As an undergraduate at San Francisco State University, Jim discovered public health through a Sociology of Medicine course. His interest further blossomed as a volunteer in San Francisco General Hospital’s Emergency Room, where he observed that the health problems he witnessed were not rooted in biomedicine, but in social factors like hunger and malnutrition. He switched career paths from medicine to public health. Currently with the Cook County Department of Public Health in Chicago, Jim has been heavily involved in Place Matters, a national initiative to address the social, economic and environmental factors that influence health inequities. Jim’s experiences highlight the challenges and opportunities of working within a local health department, as well as the need to maintain social justice as a central tenet of public health.
Career in Profile:
- 1988 : Studied Spanish and Health at San Francisco State University, California
- 1990: Studied Behavioral Sciences and Health Education at University of California Los Angeles, School of Public Health
- 1990-1991: Implemented tobacco use prevention programs in East Los Angeles as a Health Educator for the County Department of Public Health, California
- 1991-1993: Worked as a Health Educator at the Lake County Health Department, Illinois
- 1993- NOW Leads community health improvement planning activities and assists in fulfillment of agency strategic goals as the Regional Health Officer for the Cook County Department of Public Health, Illinois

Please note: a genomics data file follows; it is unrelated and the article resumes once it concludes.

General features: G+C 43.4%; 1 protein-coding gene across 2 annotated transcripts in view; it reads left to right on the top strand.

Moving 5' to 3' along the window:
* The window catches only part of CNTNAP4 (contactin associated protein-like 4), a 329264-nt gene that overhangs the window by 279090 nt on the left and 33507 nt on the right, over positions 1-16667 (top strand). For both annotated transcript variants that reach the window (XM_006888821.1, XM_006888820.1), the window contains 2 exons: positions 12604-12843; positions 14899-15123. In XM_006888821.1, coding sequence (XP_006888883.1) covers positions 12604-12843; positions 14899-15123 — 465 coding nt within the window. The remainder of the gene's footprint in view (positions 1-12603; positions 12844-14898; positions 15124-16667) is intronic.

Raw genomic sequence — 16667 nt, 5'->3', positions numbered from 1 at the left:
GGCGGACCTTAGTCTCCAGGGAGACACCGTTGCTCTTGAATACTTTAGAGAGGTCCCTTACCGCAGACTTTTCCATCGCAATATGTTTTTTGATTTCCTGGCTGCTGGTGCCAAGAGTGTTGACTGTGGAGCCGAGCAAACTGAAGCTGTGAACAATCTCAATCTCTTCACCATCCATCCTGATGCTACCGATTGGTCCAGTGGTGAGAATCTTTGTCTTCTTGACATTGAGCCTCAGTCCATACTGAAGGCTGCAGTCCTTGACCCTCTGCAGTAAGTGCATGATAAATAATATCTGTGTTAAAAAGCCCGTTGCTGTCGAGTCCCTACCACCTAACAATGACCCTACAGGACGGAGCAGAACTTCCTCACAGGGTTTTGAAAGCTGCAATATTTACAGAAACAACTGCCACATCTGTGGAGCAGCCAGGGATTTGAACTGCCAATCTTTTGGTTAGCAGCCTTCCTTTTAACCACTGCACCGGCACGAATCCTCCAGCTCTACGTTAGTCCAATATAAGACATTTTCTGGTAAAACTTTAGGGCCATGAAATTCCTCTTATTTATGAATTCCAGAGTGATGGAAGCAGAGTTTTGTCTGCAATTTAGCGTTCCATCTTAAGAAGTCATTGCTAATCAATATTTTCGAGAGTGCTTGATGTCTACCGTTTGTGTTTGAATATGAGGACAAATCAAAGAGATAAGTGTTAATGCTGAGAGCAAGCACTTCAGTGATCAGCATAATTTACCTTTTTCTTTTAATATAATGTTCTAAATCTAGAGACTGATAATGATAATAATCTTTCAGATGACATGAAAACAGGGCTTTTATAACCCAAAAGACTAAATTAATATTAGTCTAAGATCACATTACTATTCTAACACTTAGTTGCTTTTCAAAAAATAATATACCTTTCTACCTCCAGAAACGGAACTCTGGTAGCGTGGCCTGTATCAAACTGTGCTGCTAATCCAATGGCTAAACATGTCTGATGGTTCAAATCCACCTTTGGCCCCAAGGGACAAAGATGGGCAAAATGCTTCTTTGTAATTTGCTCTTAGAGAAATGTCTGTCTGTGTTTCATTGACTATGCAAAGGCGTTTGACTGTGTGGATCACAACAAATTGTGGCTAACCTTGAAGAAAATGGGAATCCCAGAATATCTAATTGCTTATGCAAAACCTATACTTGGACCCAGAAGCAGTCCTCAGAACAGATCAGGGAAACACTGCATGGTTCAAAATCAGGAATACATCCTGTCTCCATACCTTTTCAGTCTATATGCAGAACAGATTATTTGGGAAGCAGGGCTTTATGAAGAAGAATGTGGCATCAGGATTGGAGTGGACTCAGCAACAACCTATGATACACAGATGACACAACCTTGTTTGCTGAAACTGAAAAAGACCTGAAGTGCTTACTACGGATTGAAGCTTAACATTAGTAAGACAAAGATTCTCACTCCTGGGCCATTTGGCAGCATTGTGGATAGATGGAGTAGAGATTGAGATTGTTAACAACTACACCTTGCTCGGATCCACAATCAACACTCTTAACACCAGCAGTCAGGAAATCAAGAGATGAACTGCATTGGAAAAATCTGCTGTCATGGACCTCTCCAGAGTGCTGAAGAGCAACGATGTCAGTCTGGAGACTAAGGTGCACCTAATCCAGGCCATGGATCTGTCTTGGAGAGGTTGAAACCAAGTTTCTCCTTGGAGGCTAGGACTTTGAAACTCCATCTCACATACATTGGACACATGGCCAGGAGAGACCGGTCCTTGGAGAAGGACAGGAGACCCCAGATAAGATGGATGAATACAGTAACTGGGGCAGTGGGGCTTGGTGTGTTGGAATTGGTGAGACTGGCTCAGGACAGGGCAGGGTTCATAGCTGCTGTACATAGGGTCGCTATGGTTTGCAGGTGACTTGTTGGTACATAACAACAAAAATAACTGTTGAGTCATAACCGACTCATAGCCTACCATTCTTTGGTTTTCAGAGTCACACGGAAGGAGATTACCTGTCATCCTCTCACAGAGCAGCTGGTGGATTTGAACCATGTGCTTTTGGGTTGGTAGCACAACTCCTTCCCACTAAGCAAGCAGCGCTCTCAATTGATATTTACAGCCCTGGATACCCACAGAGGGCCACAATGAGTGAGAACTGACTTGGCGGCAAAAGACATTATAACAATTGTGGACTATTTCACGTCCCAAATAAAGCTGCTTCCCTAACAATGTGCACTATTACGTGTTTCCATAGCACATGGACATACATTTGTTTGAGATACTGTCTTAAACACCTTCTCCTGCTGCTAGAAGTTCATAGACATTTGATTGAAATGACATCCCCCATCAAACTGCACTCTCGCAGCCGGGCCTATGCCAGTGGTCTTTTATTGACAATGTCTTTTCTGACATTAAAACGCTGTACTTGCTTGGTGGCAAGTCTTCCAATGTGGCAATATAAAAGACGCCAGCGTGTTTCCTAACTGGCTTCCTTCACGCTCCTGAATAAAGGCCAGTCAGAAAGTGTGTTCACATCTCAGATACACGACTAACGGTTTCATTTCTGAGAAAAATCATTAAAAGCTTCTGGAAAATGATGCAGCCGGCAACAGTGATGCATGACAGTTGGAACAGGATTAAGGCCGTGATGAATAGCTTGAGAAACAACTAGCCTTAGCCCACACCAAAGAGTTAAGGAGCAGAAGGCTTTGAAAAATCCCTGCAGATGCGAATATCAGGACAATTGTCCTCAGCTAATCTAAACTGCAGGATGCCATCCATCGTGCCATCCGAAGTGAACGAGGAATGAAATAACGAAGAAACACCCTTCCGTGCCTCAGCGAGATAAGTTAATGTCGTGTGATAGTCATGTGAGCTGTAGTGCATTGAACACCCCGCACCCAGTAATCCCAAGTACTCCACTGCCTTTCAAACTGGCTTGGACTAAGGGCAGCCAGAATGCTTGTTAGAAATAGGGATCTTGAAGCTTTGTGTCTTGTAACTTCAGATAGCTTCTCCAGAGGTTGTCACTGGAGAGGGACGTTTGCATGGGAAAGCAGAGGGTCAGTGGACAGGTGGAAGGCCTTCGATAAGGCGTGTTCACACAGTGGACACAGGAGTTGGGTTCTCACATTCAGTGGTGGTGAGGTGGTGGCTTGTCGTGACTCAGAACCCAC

- 2007- NOW: Studying at the University of Illinois at Chicago, School of Public Health as a DrPH Candidate
What is a career highlight for you?
In Chicago, we recently hosted a Place Matters action lab that succeeded in several ways. Our Place Matters for Health -report in Cook County showed that folks who live in Census tracts where the median household income is $55,000 lived 14 years longer than people who lived where the median income was $12,000 or less. This underlines the point that the solution is not just to educate people from poorer neighborhoods. There is a whole constellation of living conditions and stresses that follow income lines. That’s the real issue.
Related to that, in the metropolitan Chicago area, structural racism shows up as patterns of residential segregation. We found that quality of education and educational attainment are stratified by race. We found that opportunities are also segregated, so that 80-90% of Blacks and Latinos live in low opportunity neighborhoods in metro Chicago. Public health relates to life expectancy inequities, chronic illness inequities, and we need to work with individuals to increase their collective power. We need to find ways for individuals and communities to change policies, which will create healthier places for them to live. Ultimately, we need to wrestle with privilege and segregation and unfair distribution of resources of all kinds.
The report is an example of issues I hold dear, and it was given a very strong vote of approval by our agency’s leadership. It was a team effort. There were many people, locally and nationwide, who were working on this national initiative. It was fun, exciting moment at the end of a lot of hard work.
What’s a challenge that you’ve experienced in your career so far?
Trying to see the work in public health as process. Trying to be patient. Trying to listen to other people more, and trying to understand that other people are coming from other perspectives, and to feel okay about challenging perspectives that I need to disagree with, and find a way to disagree that is still effective. I think a challenge is to try and understand my personal responsibility for challenging racism and privilege, especially in the area of race, but in other areas as well. I may not have played a role creating these systems of privilege, but I can feel good about taking responsibility for challenging and opposing these systems of privilege.